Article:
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Disney, Kafka and Jay(l)bird

Dark Horse Comics is marketing Jaakko and Lauri Ahonen’s ”Jaybird” as a graphic novel where ”Disney meets Kafka,” which is rather befitting. The feeling of Northern noir is here expressed by characters more cute than grotesque, motivated by human desires. There are no monsters to be slain… except those in our imagination.

Jaybird is an anxious, scared creature. The huge house, he and his ailing mother inhabit, is dark and the dampness has made the wallpaper peel in the corners. The silent duty of dusting the portraits of long-dead family heroes is only occasionally pierced by the deafening sound of bells, summoning Jaybird upstairs to his blind bedridden mother.

Despite her physical fragility, it is her, who is pulling the threads in the house. Dependent and fearful of abandonment, she is keeping Jaybird on a constant diet of blue pills of fantasy. “Why would you be thinking about what is outside?,” she inquires. “Do you love your mother at all?”

“I boarded up the windows, to protect you.” The authority of love has turned toxic. To ask questions is to show disloyalty, to try to escape from the elaborately constructed fantasy world, to escape from the cave. Where obedience is a virtue, guilt is the leash. And it has bound Jaybird to watching the shadow play on the walls instead of stepping out into the light.

Nevertheless, questions have dug in too deep in Jaybirds mind to get rid of them, so he keeps prying. “Why are all the windows boarded up?” And he is not ready for the answer. The image of Bad Birds, just waiting in the shadows to be able to feast on his eyes, pushes the docile protagonist right to the edge of paranoia. When mother assures him that as long as they live quietly, the Bad Birds will not be able to find them, Jaybird decides to take further steps to protect them…

The story of Jaybird stems originally from Jaakko Ahonen’s collection of upside-down animal fairy tales, where the heroes do not, as usual, ride into the sunset to face a happy ending, but are rather forced to see and endure the darker consequences of their choices. It took the brothers approximately four months to adapt the story from text to a visual medium and a year to complete the artwork.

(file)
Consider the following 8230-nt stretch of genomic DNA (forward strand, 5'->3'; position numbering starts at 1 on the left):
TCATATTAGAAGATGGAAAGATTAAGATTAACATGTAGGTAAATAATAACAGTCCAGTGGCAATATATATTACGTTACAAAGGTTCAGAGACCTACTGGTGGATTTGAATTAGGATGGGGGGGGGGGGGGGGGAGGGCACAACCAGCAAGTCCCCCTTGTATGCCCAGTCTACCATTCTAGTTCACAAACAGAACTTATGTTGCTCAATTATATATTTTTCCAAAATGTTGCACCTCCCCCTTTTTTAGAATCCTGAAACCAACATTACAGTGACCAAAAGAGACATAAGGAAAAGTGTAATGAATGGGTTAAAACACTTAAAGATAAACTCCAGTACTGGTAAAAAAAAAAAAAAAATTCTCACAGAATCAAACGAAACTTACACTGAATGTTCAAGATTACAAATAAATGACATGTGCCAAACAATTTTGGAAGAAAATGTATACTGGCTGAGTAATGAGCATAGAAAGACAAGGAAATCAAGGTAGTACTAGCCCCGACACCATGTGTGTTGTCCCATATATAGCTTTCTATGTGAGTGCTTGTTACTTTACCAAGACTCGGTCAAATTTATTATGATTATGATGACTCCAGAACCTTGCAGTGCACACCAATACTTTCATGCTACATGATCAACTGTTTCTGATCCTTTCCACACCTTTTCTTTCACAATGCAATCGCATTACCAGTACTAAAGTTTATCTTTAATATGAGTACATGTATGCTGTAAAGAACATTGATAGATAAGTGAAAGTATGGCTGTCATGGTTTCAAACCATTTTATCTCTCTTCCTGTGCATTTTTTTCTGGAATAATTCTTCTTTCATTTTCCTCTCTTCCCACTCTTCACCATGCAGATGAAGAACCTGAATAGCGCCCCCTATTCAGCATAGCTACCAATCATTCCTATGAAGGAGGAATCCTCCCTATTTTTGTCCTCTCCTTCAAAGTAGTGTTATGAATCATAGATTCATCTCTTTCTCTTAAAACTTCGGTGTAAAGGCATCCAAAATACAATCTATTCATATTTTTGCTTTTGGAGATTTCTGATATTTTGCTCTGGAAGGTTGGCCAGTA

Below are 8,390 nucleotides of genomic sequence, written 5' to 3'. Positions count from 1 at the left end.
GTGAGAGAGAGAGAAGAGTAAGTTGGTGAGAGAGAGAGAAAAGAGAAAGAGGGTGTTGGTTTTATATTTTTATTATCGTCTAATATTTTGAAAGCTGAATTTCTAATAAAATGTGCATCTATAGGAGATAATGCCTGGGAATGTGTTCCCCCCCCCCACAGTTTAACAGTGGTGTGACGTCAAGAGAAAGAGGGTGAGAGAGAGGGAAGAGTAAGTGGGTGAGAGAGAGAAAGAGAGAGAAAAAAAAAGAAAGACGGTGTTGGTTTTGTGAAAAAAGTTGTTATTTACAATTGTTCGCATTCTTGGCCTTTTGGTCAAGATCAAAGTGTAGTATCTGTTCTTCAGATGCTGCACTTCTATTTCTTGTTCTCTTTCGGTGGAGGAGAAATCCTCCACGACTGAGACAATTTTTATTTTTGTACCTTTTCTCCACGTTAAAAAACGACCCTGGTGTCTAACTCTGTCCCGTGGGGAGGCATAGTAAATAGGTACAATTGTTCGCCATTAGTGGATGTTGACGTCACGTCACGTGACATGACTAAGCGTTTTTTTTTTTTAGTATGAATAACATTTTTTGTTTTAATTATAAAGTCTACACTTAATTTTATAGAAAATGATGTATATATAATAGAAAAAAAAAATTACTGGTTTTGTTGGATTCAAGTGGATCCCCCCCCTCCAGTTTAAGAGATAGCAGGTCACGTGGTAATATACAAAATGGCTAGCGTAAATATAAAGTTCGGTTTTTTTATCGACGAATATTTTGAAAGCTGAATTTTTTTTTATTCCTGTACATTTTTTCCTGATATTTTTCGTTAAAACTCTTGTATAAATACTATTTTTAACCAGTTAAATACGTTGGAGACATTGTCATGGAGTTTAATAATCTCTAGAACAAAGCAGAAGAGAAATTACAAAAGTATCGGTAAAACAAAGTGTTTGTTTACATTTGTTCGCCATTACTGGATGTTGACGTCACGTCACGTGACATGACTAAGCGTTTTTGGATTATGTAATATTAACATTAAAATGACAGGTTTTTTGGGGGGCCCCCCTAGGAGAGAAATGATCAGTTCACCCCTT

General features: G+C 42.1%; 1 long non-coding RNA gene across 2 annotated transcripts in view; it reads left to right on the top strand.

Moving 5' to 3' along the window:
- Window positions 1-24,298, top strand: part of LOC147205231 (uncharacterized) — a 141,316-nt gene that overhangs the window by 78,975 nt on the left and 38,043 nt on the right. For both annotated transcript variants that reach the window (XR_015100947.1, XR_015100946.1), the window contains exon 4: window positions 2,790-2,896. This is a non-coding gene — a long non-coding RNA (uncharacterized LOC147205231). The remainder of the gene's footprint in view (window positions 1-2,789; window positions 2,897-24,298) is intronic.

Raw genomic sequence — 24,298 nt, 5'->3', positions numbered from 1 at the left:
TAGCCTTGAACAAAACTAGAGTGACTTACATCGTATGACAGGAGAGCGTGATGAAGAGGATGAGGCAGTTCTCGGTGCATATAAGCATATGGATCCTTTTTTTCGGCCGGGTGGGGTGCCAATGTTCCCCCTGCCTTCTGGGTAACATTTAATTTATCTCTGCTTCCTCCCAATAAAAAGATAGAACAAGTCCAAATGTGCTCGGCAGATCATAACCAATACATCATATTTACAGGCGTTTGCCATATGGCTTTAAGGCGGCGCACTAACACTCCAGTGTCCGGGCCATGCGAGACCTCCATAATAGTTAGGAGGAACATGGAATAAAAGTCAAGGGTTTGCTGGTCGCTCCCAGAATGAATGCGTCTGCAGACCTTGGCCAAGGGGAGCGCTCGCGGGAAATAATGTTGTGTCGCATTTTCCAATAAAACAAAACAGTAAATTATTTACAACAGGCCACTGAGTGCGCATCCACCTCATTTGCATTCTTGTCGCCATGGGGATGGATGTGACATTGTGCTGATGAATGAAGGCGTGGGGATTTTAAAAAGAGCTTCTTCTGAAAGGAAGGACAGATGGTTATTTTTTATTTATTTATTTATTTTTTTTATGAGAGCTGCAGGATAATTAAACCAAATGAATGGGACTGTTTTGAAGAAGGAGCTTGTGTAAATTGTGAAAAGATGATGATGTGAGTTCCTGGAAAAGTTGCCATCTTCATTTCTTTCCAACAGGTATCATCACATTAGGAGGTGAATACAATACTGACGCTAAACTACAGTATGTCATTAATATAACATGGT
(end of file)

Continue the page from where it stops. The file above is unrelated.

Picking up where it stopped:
The artwork of “Jaybird” is completely digital, created with Adobe Photoshop and a Wacom tablet. The more complicated perspective shots were first constructed in Cinema 4D 3D software program. Lauri Ahonen, the artist behind “Jaybird” describes the working method as follows: “I would take a primitive cube to represent a room, and place some more cubes inside it to represent objects and move the camera around until I had the composition I wanted. I would then take a screenshot and paint over it.” This technique also helped to save time on re-drawing similar shots.

“Jaybird” (original Finnish title “Pikku närhi”) was published in Finland in 2012 and won the Comics Finlandia award in 2013. For the authors, brothers Jaakko and Lauri Ahonen, it was their first joint project. Jaakko Ahonen, the writer, is currently studying aquatic sciences in Jyväskyla University and also works as a freelance writer. Lauri Ahonen, the artist, has graduated as Master of Arts from Aalto University and works as a freelance graphic designer and illustrator.

The Finnish brothers ran a successful Indiegogo campaign for funding a print run of 1500 copies to be sold and distributed in the USA, before “Jaybird” was picked up by Dark Horse Comics (Blacksad, Hellboy). Their European publisher, SAF Comics from Slovakia is currently negotiating contracts for “Jaybird” to be published in several other countries.

It is still possible to read the first 60 pages of the book and order a paper copy from their website

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